I don't understand how this would be any different than any other company making government only vehicles like international, AM General, and others do.

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If the LX Charger, which is a fairly beefy unibody platform, isn't holding up to police duty as it is stated in the article, I wonder how well the Zeta would be able to hold up.

For beefy BOF police cars, I see a lot of Tahoes (city of Phoenix, AZ state police/DPS) and Expeditions (the notorious Maricopa County Sherriff's office) around here...

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If the LX Charger, which is a fairly beefy unibody platform, isn't holding up to police duty as it is stated in the article, I wonder how well the Zeta would be able to hold up.

Zeta would be better than the Impala no doubt. Police cars most of the time are parked or going under 30 mph around town. It isn't like police departments value acceleration, braking or handling. Look at the Impala and Crown Vic cop cars with their 9 second 0-60 times and 130 mph top speed, and poor handling. Not to mention the Crown Vic's 17 mpg or so. The Crown Vic is a terrible car, it isn't even fit for civilian use anymore, why should the Police use it.

The Carbon Motors car may cost a lot whenever they announce pricing, but it will be cheaper to operate, so departments will have to factor that in.

Chevy should make a Camaro Police package for highway patrols, they used to.

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What we need here is a corporation large enough to have multiple brands so the costs of such a vehicle could be spread out. There could be a heavy duty sedan chassis used for police and taxi duty, maybe make a plain jane civilian model for people who need size on the cheap.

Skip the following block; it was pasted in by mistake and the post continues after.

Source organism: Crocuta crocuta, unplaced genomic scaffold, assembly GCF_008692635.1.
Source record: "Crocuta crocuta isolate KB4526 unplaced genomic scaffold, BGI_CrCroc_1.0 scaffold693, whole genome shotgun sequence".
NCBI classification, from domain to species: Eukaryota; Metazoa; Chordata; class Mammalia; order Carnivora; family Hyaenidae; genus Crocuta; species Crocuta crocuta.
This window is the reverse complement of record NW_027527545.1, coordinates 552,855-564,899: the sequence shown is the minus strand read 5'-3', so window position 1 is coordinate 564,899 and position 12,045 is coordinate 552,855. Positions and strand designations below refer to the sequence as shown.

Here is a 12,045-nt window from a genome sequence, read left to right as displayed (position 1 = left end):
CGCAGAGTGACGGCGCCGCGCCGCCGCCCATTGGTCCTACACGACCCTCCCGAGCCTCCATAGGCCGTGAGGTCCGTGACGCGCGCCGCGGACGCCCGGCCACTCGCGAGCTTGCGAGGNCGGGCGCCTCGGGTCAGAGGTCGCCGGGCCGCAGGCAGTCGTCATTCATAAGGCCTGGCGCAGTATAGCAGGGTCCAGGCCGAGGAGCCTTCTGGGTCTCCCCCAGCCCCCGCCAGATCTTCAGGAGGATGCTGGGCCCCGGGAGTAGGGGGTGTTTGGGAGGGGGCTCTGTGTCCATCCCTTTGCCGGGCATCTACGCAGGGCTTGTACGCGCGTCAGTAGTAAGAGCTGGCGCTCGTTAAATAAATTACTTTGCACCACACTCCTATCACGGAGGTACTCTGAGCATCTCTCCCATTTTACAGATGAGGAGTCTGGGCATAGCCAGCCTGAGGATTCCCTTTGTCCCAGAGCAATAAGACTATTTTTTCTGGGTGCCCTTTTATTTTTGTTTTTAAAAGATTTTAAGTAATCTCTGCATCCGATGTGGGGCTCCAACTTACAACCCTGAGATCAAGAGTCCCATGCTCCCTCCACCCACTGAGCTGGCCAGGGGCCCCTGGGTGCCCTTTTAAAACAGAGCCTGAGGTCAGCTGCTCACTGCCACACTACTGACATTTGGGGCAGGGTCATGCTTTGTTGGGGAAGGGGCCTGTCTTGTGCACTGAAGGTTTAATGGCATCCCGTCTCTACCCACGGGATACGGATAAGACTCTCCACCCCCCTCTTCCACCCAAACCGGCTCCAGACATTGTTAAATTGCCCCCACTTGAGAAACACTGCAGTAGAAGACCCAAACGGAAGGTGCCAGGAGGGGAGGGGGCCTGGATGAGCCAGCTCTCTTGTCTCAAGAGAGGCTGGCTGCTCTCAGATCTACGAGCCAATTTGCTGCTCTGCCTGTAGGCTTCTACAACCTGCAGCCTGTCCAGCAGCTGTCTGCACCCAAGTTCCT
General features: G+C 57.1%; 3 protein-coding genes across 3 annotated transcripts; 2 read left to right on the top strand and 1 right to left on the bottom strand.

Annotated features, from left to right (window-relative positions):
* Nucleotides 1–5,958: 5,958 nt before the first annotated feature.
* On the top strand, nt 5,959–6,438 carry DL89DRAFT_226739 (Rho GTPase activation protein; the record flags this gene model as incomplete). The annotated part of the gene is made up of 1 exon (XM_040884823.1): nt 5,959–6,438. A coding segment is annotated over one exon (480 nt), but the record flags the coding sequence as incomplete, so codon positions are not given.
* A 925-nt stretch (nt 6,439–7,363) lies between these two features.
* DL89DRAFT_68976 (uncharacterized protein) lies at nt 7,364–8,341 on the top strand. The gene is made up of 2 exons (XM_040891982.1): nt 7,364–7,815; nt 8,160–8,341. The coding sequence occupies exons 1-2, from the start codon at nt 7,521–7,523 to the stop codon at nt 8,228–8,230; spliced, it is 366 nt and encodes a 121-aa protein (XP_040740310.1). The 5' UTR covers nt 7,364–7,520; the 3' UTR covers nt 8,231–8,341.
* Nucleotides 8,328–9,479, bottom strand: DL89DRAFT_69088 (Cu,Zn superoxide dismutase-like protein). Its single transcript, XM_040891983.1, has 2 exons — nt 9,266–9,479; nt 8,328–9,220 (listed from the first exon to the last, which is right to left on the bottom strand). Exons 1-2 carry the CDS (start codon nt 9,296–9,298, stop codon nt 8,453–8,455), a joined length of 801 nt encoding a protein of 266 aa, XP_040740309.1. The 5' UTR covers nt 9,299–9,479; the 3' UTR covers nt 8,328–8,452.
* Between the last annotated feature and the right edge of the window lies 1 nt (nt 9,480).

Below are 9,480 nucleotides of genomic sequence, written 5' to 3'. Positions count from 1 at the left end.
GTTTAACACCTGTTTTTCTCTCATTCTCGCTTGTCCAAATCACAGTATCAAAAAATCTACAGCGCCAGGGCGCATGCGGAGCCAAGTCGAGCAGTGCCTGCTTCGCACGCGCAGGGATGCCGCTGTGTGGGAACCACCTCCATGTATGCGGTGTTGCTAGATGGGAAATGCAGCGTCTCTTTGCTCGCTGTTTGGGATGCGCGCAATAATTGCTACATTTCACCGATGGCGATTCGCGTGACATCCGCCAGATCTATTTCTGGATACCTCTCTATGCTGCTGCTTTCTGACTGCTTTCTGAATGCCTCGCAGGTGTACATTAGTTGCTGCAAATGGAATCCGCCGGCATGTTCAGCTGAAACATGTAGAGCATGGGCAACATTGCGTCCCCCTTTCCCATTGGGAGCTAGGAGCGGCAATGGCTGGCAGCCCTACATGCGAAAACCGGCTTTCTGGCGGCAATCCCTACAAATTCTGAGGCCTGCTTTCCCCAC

A wagon should be offered too, preferably large enough to swallow a 4x8 sheet of plywood if need be. Imagine what it could do to the SUV market.

For the muscle heads in here offer a sport version with the cop bits and high output engine.

Then offer the vehicle at another brand to mid-lux customers who are more concerned with comfort than sport, but let it be able to tow a good size trailer.

Finally, since the platform is likely to be very robust, use it as a flagship in a full-lux model. Use a lengthened frame for added luxury.

If only there were a company out there to think up something like this....

oh....

wait.......

There was .... it was called "Checker". ..... and they used Chevy engines, sometimes! The governor of Ill., Jim Thompson had one as his personal car, because of his size!